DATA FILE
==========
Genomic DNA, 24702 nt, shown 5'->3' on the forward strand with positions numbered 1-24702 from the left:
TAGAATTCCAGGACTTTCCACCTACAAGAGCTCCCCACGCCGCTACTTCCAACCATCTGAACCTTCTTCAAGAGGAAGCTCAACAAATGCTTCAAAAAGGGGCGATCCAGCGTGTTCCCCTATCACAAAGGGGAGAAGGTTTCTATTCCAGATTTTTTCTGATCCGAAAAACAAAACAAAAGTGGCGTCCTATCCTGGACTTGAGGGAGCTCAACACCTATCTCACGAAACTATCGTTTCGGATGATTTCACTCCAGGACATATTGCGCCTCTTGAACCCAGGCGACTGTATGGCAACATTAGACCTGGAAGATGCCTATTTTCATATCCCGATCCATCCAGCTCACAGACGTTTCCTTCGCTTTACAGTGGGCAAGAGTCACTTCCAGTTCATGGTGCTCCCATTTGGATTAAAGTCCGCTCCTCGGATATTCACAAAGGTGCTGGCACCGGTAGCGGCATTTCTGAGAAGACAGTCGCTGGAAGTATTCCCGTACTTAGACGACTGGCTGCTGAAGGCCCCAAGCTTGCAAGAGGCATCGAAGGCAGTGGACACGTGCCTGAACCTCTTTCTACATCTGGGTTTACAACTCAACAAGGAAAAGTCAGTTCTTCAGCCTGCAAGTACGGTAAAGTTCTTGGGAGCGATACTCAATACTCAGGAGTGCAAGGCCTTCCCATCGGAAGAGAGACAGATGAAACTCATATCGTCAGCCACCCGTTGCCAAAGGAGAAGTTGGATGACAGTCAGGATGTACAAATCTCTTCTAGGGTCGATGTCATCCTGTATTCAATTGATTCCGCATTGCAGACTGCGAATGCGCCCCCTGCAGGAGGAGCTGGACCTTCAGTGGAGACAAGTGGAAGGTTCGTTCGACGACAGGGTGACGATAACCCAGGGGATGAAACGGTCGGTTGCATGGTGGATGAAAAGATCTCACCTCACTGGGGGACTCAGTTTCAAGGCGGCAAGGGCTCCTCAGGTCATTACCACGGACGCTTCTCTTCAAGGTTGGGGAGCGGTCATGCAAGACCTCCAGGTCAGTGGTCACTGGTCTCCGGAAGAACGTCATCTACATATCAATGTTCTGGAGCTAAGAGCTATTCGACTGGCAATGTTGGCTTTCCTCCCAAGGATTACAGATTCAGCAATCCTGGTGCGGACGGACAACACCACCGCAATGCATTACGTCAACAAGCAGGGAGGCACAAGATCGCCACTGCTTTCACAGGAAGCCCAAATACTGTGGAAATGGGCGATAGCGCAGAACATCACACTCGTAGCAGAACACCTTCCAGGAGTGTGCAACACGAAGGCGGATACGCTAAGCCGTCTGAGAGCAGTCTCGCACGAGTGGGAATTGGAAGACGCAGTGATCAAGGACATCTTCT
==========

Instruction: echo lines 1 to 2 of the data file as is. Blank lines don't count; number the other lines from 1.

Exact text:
Genomic DNA, 24702 nt, shown 5'->3' on the forward strand with positions numbered 1-24702 from the left:
TAGAATTCCAGGACTTTCCACCTACAAGAGCTCCCCACGCCGCTACTTCCAACCATCTGAACCTTCTTCAAGAGGAAGCTCAACAAATGCTTCAAAAAGGGGCGATCCAGCGTGTTCCCCTATCACAAAGGGGAGAAGGTTTCTATTCCAGATTTTTTCTGATCCGAAAAACAAAACAAAAGTGGCGTCCTATCCTGGACTTGAGGGAGCTCAACACCTATCTCACGAAACTATCGTTTCGGATGATTTCACTCCAGGACATATTGCGCCTCTTGAACCCAGGCGACTGTATGGCAACATTAGACCTGGAAGATGCCTATTTTCATATCCCGATCCATCCAGCTCACAGACGTTTCCTTCGCTTTACAGTGGGCAAGAGTCACTTCCAGTTCATGGTGCTCCCATTTGGATTAAAGTCCGCTCCTCGGATATTCACAAAGGTGCTGGCACCGGTAGCGGCATTTCTGAGAAGACAGTCGCTGGAAGTATTCCCGTACTTAGACGACTGGCTGCTGAAGGCCCCAAGCTTGCAAGAGGCATCGAAGGCAGTGGACACGTGCCTGAACCTCTTTCTACATCTGGGTTTACAACTCAACAAGGAAAAGTCAGTTCTTCAGCCTGCAAGTACGGTAAAGTTCTTGGGAGCGATACTCAATACTCAGGAGTGCAAGGCCTTCCCATCGGAAGAGAGACAGATGAAACTCATATCGTCAGCCACCCGTTGCCAAAGGAGAAGTTGGATGACAGTCAGGATGTACAAATCTCTTCTAGGGTCGATGTCATCCTGTATTCAATTGATTCCGCATTGCAGACTGCGAATGCGCCCCCTGCAGGAGGAGCTGGACCTTCAGTGGAGACAAGTGGAAGGTTCGTTCGACGACAGGGTGACGATAACCCAGGGGATGAAACGGTCGGTTGCATGGTGGATGAAAAGATCTCACCTCACTGGGGGACTCAGTTTCAAGGCGGCAAGGGCTCCTCAGGTCATTACCACGGACGCTTCTCTTCAAGGTTGGGGAGCGGTCATGCAAGACCTCCAGGTCAGTGGTCACTGGTCTCCGGAAGAACGTCATCTACATATCAATGTTCTGGAGCTAAGAGCTATTCGACTGGCAATGTTGGCTTTCCTCCCAAGGATTACAGATTCAGCAATCCTGGTGCGGACGGACAACACCACCGCAATGCATTACGTCAACAAGCAGGGAGGCACAAGATCGCCACTGCTTTCACAGGAAGCCCAAATACTGTGGAAATGGGCGATAGCGCAGAACATCACACTCGTAGCAGAACACCTTCCAGGAGTGTGCAACACGAAGGCGGATACGCTAAGCCGTCTGAGAGCAGTCTCGCACGAGTGGGAATTGGAAGACGCAGTGATCAAGGACATCTTCT